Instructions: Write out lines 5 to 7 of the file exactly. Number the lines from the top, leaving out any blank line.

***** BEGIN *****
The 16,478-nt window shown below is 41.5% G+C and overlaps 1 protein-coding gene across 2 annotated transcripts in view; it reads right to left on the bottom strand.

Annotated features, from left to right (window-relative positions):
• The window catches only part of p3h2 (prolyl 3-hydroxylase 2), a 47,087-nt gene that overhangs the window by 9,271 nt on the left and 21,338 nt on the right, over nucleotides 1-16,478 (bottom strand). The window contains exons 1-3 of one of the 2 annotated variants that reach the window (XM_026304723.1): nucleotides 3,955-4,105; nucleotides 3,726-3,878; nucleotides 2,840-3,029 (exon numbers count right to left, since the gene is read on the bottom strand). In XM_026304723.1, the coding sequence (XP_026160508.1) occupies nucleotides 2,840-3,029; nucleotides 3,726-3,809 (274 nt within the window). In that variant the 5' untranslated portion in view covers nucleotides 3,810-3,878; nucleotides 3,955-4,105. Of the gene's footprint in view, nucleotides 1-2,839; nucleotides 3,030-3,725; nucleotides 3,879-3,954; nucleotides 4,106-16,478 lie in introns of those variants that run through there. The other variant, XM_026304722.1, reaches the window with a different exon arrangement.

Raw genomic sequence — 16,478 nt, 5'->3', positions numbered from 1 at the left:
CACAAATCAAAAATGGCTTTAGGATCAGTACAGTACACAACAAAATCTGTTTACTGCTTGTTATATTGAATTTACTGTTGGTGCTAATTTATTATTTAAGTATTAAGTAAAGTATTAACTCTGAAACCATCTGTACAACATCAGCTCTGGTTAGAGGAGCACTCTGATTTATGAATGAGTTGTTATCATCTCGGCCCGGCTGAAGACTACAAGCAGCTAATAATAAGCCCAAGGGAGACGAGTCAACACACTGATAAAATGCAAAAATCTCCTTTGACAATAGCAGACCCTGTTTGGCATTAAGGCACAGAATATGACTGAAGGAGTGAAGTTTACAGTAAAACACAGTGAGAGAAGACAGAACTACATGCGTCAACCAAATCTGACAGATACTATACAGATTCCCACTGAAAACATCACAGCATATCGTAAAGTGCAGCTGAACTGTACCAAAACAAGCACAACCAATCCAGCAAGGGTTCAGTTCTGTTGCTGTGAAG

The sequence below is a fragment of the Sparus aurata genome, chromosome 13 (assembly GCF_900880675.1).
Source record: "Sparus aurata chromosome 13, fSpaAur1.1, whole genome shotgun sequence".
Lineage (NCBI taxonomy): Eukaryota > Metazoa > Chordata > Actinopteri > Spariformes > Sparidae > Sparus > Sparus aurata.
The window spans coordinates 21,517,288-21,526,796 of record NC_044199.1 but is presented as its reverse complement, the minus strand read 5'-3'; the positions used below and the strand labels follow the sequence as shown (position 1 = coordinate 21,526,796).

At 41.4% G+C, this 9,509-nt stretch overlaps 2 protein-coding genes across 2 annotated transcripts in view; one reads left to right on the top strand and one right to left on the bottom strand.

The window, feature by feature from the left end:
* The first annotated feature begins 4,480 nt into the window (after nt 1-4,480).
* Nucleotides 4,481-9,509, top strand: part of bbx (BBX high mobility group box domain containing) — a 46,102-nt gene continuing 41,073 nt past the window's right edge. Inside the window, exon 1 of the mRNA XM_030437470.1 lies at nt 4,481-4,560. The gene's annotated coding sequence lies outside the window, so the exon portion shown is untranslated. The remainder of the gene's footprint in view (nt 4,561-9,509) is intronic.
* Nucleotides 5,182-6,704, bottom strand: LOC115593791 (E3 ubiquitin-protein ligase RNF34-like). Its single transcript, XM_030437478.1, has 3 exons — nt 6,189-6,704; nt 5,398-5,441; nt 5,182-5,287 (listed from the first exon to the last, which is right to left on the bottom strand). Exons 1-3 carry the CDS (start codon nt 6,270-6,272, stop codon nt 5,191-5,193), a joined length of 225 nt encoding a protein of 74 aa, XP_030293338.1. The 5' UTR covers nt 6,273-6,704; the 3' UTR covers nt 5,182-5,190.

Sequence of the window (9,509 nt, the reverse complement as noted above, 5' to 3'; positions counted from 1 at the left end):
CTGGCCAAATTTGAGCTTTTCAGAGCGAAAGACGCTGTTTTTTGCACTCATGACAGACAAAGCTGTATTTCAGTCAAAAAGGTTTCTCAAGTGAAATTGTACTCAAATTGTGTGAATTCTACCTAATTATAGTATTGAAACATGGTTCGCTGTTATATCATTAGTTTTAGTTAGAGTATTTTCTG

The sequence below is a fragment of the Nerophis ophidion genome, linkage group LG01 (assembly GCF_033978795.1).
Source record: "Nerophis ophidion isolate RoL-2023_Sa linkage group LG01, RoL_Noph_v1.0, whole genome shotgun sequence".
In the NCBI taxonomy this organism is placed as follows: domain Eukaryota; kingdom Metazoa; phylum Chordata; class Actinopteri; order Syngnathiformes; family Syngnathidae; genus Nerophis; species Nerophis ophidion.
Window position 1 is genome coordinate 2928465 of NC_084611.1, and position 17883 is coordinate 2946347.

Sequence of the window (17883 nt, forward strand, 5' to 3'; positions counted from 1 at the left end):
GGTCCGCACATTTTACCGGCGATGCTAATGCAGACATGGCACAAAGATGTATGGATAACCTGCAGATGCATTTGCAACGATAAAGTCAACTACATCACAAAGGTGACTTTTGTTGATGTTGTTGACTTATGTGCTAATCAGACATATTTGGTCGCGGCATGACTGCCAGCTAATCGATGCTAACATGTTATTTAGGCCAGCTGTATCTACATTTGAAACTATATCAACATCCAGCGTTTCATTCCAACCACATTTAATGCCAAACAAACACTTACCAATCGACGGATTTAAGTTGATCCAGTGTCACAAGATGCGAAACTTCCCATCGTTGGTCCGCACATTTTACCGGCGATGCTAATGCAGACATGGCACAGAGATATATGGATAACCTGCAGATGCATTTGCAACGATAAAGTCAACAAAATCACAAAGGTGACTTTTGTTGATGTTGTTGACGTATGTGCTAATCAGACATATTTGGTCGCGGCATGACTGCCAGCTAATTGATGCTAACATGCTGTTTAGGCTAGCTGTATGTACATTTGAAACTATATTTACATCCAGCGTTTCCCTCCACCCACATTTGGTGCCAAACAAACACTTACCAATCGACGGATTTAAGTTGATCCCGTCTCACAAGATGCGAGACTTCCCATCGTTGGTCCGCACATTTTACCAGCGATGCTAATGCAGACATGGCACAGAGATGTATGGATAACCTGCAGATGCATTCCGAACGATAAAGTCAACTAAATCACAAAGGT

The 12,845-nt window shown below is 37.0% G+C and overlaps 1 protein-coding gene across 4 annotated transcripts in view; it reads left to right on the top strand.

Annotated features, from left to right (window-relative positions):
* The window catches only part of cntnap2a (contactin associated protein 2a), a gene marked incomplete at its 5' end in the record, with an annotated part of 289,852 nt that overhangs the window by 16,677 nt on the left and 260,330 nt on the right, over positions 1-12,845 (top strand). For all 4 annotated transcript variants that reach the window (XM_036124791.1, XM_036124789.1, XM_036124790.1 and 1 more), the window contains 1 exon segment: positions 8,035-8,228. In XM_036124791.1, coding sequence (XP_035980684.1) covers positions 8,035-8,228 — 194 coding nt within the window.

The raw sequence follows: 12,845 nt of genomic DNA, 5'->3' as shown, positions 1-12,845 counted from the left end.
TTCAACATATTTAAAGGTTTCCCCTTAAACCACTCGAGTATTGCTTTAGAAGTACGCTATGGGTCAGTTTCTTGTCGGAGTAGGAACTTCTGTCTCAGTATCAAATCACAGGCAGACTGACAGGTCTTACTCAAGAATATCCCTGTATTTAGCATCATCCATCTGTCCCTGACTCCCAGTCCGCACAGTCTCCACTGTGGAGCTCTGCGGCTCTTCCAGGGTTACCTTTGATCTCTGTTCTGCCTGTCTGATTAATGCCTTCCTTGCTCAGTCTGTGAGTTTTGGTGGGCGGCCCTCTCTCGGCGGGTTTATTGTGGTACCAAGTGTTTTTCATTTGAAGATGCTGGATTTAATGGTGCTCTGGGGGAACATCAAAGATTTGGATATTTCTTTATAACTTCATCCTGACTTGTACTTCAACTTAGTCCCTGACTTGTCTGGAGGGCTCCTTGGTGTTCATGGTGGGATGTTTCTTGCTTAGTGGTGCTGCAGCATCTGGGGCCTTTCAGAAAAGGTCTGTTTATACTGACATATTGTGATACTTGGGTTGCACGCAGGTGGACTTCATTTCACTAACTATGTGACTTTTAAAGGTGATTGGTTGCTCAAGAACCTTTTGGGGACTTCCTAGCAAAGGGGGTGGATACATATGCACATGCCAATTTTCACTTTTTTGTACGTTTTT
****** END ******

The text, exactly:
CACAAATCAAAAATGGCTTTAGGATCAGTACAGTACACAACAAAATCTGTTTACTGCTTGTTATATTGAATTTACTGTTGGTGCTAATTTATTATTTAAGTATTAAGTAAAGTATTAACTCTGAAACCATCTGTACAACATCAGCTCTGGTTAGAGGAGCACTCTGATTTATGAATGAGTTGTTATCATCTCGGCCCGGCTGAAGACTACAAGCAGCTAATAATAAGCCCAAGGGAGACGAGTCAACACACTGATAAAATGCAAAAATCTCCTTTGACAATAGCAGACCCTGTTTGGCATTAAGGCACAGAATATGACTGAAGGAGTGAAGTTTACAGTAAAACACAGTGAGAGAAGACAGAACTACATGCGTCAACCAAATCTGACAGATACTATACAGATTCCCACTGAAAACATCACAGCATATCGTAAAGTGCAGCTGAACTGTACCAAAACAAGCACAACCAATCCAGCAAGGGTTCAGTTCTGTTGCTGTGAAG

The sequence below is a fragment of the Sparus aurata genome, chromosome 13 (assembly GCF_900880675.1).
Source record: "Sparus aurata chromosome 13, fSpaAur1.1, whole genome shotgun sequence".